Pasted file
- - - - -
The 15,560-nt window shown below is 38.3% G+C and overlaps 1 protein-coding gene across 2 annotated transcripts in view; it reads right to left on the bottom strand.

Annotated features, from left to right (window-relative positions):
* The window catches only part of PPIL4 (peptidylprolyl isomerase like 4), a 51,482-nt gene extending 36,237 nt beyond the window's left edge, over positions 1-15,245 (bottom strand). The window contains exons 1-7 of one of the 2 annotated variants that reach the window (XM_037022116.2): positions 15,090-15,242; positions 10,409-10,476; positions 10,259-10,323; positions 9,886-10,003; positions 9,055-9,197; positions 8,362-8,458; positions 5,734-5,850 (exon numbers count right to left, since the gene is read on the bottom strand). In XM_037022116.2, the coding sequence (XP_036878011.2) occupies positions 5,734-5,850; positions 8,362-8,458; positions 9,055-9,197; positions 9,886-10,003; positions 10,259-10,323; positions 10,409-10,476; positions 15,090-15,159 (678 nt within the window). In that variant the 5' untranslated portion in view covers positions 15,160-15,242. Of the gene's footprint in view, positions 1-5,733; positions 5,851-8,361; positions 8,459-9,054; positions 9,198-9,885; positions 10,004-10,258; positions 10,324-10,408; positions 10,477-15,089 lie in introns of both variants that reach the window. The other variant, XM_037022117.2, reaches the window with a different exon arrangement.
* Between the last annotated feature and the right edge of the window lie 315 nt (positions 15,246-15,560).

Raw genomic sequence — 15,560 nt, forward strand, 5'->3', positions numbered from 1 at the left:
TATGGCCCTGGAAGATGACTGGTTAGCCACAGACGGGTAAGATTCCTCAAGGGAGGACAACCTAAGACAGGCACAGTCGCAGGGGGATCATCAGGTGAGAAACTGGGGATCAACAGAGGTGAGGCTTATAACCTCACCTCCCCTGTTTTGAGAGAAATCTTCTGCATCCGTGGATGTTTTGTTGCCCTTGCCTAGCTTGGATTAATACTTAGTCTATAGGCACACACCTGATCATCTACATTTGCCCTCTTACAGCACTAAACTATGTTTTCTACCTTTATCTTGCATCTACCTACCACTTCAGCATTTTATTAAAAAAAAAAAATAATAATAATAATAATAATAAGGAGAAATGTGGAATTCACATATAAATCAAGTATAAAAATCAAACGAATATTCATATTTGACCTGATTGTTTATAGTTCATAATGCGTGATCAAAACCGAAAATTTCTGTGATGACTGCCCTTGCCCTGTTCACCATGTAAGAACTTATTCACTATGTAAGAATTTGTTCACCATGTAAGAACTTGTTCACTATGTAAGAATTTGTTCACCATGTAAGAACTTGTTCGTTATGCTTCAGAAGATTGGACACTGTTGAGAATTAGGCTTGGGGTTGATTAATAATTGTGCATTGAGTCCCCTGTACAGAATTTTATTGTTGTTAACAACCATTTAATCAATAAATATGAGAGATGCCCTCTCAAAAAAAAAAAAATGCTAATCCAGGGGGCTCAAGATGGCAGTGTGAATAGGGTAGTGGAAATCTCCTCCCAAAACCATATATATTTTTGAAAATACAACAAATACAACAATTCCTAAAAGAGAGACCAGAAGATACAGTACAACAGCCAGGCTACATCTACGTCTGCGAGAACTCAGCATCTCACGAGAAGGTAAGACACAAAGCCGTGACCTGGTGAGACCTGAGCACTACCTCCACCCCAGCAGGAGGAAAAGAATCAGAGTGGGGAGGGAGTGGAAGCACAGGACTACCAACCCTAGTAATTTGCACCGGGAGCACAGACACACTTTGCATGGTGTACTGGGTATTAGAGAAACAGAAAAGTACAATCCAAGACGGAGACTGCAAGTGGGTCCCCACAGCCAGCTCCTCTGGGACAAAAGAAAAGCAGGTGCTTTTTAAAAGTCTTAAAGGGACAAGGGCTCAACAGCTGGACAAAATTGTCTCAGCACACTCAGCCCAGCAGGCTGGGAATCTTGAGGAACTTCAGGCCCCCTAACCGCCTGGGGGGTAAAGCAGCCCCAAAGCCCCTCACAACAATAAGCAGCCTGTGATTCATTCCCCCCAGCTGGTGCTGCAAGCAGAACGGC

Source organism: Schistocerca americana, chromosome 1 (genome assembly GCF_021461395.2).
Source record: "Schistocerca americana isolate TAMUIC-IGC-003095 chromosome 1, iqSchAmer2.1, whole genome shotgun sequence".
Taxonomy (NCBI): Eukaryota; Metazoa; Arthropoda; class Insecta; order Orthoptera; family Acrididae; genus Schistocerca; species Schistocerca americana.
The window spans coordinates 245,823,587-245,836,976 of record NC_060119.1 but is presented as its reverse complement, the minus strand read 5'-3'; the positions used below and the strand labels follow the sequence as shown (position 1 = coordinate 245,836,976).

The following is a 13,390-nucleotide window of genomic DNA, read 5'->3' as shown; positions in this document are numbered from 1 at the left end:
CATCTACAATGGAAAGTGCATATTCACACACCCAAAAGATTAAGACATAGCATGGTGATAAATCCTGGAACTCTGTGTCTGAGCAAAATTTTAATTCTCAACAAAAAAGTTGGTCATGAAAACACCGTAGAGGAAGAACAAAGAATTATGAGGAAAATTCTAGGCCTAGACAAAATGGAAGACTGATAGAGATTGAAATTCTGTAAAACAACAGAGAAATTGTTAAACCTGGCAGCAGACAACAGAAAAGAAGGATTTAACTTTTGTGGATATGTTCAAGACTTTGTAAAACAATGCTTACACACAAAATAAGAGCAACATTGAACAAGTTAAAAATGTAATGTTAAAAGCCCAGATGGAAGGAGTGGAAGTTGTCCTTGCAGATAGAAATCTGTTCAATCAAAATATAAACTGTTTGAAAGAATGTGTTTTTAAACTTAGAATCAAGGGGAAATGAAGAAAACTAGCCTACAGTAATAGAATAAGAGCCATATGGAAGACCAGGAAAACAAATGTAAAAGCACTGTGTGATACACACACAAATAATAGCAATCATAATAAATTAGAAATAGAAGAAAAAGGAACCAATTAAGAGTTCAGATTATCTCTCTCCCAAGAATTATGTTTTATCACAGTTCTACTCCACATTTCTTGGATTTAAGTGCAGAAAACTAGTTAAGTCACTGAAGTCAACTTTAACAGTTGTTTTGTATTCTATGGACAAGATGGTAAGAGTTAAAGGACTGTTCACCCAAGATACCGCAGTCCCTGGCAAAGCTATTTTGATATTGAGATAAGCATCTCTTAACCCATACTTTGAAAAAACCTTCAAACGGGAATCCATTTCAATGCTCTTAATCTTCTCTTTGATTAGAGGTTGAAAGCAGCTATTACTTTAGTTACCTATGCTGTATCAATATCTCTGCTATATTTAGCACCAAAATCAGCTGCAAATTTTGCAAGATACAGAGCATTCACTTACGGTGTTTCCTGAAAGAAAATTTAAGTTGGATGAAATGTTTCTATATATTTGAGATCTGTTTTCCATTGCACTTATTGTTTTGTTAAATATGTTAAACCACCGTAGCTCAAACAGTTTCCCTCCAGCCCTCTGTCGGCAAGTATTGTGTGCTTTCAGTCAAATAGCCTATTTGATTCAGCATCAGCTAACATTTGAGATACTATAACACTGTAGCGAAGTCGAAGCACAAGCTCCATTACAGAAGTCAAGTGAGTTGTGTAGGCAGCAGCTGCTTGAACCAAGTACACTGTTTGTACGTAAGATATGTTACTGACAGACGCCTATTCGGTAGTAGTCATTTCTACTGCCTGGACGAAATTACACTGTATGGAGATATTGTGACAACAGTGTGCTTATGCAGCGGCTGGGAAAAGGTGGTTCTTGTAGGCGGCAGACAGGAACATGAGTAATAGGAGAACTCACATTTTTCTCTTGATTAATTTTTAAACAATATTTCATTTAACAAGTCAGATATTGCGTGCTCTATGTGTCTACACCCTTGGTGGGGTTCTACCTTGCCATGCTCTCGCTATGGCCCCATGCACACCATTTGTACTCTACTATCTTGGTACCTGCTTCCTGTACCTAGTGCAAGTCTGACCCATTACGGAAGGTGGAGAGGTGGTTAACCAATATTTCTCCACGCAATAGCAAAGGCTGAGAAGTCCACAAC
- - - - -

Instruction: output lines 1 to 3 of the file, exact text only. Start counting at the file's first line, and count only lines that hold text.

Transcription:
The 15,560-nt window shown below is 38.3% G+C and overlaps 1 protein-coding gene across 2 annotated transcripts in view; it reads right to left on the bottom strand.

Annotated features, from left to right (window-relative positions):
* The window catches only part of PPIL4 (peptidylprolyl isomerase like 4), a 51,482-nt gene extending 36,237 nt beyond the window's left edge, over positions 1-15,245 (bottom strand). The window contains exons 1-7 of one of the 2 annotated variants that reach the window (XM_037022116.2): positions 15,090-15,242; positions 10,409-10,476; positions 10,259-10,323; positions 9,886-10,003; positions 9,055-9,197; positions 8,362-8,458; positions 5,734-5,850 (exon numbers count right to left, since the gene is read on the bottom strand). In XM_037022116.2, the coding sequence (XP_036878011.2) occupies positions 5,734-5,850; positions 8,362-8,458; positions 9,055-9,197; positions 9,886-10,003; positions 10,259-10,323; positions 10,409-10,476; positions 15,090-15,159 (678 nt within the window). In that variant the 5' untranslated portion in view covers positions 15,160-15,242. Of the gene's footprint in view, positions 1-5,733; positions 5,851-8,361; positions 8,459-9,054; positions 9,198-9,885; positions 10,004-10,258; positions 10,324-10,408; positions 10,477-15,089 lie in introns of both variants that reach the window. The other variant, XM_037022117.2, reaches the window with a different exon arrangement.